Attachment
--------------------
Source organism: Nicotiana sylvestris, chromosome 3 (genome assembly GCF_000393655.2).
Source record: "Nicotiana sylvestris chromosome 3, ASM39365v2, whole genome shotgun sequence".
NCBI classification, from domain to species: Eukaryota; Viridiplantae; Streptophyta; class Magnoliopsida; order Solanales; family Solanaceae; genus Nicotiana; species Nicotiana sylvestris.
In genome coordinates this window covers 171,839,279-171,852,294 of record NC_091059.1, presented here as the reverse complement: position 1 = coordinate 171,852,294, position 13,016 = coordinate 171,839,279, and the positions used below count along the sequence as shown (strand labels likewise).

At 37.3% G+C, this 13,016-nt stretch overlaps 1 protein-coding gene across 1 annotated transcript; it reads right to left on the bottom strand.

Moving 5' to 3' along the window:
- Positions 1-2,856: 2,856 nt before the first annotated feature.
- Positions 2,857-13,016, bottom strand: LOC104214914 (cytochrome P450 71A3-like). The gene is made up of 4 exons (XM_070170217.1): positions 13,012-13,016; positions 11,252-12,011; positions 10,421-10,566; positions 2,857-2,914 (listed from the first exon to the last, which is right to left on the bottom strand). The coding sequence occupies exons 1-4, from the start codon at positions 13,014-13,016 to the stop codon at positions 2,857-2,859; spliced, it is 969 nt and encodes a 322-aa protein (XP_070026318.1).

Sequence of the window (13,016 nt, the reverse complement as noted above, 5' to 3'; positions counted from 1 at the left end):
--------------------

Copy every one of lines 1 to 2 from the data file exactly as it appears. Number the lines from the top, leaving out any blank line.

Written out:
Source organism: Nicotiana sylvestris, chromosome 3 (genome assembly GCF_000393655.2).
Source record: "Nicotiana sylvestris chromosome 3, ASM39365v2, whole genome shotgun sequence".